A multi-award-winning experience of what it’s like to live in constant fear, from rookie Hungarian director László Nemes
Andrew WK : I Get Wet
Andrew WK makes music like bodybuilders pump iron. His sound is furious, muscular and relentless...
By now, you'll doubtless have already heard his debut single 'Party Hard' and realised Andrew WK makes music like bodybuilders pump iron. His sound is furious, muscular and relentless - not to mention camp, dangerous and slightly insane. It's also no fluke, because the whole of this precocious debut follows exactly the same blueprint.
'I Get Wet' is an amazing experience. It's a record made entirely of raw eggs and steak, it's for people who like the smell of hot crack in the morning and if we were to write a review in a similar style it would have to be ENTIRELYINCAPTIALLETTERSWITHOUTANYPAUSESATALL.
Recorded at the cost of a quarter of a million dollars, its state-of-the-art production has been designed to crush anyone who comes within a 100 yard radius of it. It takes driving anthemic rock as its starting point (think Van Halen, Abba, Springsteen, The Ramones and Slayer) and then offers a 35-minute rush of adrenalized mayhem built solely to relay WK's unique philosophy on life (ie, let's party until we a) puke or b) die of exhausation).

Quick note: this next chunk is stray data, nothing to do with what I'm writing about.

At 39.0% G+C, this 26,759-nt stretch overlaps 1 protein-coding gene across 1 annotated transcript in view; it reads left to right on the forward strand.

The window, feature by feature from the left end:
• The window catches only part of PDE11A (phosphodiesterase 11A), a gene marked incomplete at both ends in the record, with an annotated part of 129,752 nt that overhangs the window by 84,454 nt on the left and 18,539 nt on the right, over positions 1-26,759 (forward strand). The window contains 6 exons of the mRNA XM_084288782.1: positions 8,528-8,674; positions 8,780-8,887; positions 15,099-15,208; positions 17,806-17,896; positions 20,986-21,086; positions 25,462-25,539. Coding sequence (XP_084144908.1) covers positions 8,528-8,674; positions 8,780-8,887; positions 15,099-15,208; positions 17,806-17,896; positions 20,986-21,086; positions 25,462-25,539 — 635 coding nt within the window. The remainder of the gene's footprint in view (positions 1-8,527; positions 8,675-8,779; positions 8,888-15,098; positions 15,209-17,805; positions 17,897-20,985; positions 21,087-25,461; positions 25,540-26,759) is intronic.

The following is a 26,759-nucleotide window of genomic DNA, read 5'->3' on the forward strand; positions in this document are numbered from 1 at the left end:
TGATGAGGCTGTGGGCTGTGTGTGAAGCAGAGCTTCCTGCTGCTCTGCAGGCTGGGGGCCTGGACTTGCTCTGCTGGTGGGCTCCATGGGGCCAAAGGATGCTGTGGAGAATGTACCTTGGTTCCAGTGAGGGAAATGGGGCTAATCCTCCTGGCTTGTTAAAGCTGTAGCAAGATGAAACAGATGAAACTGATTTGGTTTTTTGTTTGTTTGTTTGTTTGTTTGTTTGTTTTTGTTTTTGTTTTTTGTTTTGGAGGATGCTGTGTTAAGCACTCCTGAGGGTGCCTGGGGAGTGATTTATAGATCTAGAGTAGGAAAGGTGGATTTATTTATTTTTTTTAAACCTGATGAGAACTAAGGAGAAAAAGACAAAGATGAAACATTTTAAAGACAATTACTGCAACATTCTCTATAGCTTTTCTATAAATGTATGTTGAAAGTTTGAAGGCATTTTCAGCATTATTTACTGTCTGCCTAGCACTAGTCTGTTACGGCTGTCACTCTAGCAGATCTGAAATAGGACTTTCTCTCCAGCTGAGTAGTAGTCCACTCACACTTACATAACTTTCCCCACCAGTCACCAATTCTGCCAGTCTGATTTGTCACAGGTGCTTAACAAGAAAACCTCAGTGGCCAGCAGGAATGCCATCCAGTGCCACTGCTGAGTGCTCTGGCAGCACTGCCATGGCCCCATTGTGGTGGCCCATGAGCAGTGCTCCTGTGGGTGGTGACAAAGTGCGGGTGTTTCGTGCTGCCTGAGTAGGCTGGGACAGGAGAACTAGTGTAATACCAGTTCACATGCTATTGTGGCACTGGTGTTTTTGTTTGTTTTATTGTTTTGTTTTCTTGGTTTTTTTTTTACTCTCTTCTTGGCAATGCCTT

Every song here is identical. It's entirely one-dimensional, but - hey - what a dimension. In a world dominated by nu-metal bands with issues or British acoustic groups with girl trouble, 'I Get Wet' offers a thrillingly hedonistic alternative, operating at such a primeval level it's frightning. 'She Is Beautiful' is about seeing a girl and shouting "She is beautiful!!!!" 'I Get Wet' - with its apocalyptic brass and Wagnerian intensity - is about getting so excited you wet yourself. 'I Love NYC' is about, well, we're sure you get the picture...
In this tsunami of tightly-compressed power chords and bulging biceps, it's hard to pick out highlights, but special mention must be made of 'Girls Own Love' (a re-recording of his first US single 'Girls Own Juice') with its stone-age take on the battle of the sexes ("You got to make her understand/That you are a man!") and the synth-strafing 'Party 'Til You Puke', which comes flooding out of the speakers with all the sensitivity of a Nuremberg rally. Resistance is futile, and the only question now is - having ripped apart modern rock music - what's Andrew WK going to do for an encore?
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